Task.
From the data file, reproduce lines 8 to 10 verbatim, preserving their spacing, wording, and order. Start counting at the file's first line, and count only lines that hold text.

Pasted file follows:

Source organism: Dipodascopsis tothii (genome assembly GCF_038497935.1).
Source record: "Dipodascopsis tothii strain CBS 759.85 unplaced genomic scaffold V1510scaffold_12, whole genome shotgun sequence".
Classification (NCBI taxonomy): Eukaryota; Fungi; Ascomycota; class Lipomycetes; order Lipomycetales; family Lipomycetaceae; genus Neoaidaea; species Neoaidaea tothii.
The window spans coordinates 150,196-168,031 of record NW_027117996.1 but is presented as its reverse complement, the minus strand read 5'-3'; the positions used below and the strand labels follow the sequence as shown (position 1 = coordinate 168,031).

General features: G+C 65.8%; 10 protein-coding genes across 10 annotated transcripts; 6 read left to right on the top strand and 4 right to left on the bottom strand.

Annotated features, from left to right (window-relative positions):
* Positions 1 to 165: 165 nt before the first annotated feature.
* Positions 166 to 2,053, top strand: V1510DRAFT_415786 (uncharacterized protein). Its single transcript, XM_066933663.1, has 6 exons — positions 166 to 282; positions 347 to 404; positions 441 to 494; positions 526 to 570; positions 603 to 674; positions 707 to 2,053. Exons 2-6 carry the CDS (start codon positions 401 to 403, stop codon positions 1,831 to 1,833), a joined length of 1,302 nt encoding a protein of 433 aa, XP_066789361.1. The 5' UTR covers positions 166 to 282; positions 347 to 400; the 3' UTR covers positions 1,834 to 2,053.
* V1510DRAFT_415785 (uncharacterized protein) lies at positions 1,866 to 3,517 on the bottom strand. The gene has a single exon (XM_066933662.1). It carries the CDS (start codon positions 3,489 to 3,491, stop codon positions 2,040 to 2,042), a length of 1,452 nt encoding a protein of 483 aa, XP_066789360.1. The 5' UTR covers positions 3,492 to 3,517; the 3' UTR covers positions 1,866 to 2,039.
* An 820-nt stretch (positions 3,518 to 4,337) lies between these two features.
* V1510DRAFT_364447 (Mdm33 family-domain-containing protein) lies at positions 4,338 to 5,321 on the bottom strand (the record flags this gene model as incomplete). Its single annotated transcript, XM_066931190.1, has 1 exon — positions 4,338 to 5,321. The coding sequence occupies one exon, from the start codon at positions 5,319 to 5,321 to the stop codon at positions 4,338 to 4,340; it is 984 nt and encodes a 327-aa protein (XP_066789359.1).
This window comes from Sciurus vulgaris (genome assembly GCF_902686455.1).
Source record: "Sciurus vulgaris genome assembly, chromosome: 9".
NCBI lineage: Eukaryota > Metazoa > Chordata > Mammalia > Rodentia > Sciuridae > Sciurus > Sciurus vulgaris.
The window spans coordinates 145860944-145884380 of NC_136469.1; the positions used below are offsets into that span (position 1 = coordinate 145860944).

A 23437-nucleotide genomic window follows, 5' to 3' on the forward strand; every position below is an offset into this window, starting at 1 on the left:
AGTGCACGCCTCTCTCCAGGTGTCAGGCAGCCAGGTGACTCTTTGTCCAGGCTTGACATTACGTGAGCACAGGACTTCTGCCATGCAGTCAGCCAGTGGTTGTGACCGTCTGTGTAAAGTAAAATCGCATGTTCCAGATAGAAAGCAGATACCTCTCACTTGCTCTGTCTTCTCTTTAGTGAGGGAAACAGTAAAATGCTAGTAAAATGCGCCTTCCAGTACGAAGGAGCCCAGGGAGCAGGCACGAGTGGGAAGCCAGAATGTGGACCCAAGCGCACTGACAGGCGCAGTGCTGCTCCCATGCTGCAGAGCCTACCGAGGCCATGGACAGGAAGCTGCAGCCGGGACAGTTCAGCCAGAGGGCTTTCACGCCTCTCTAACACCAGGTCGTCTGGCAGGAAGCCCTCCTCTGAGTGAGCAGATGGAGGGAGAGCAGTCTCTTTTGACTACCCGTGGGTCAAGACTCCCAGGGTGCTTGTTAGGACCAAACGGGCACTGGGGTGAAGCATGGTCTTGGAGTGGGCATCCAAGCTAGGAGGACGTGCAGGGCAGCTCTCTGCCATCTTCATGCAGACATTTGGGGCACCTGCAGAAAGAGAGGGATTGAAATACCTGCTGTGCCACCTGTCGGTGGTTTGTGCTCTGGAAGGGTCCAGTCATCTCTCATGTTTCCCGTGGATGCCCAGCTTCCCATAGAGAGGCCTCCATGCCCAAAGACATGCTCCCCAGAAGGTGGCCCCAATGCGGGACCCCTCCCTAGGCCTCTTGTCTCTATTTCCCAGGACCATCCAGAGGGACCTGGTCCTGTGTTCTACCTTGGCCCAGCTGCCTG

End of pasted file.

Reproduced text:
* Positions 166 to 2,053, top strand: V1510DRAFT_415786 (uncharacterized protein). Its single transcript, XM_066933663.1, has 6 exons — positions 166 to 282; positions 347 to 404; positions 441 to 494; positions 526 to 570; positions 603 to 674; positions 707 to 2,053. Exons 2-6 carry the CDS (start codon positions 401 to 403, stop codon positions 1,831 to 1,833), a joined length of 1,302 nt encoding a protein of 433 aa, XP_066789361.1. The 5' UTR covers positions 166 to 282; positions 347 to 400; the 3' UTR covers positions 1,834 to 2,053.
* V1510DRAFT_415785 (uncharacterized protein) lies at positions 1,866 to 3,517 on the bottom strand. The gene has a single exon (XM_066933662.1). It carries the CDS (start codon positions 3,489 to 3,491, stop codon positions 2,040 to 2,042), a length of 1,452 nt encoding a protein of 483 aa, XP_066789360.1. The 5' UTR covers positions 3,492 to 3,517; the 3' UTR covers positions 1,866 to 2,039.
* An 820-nt stretch (positions 3,518 to 4,337) lies between these two features.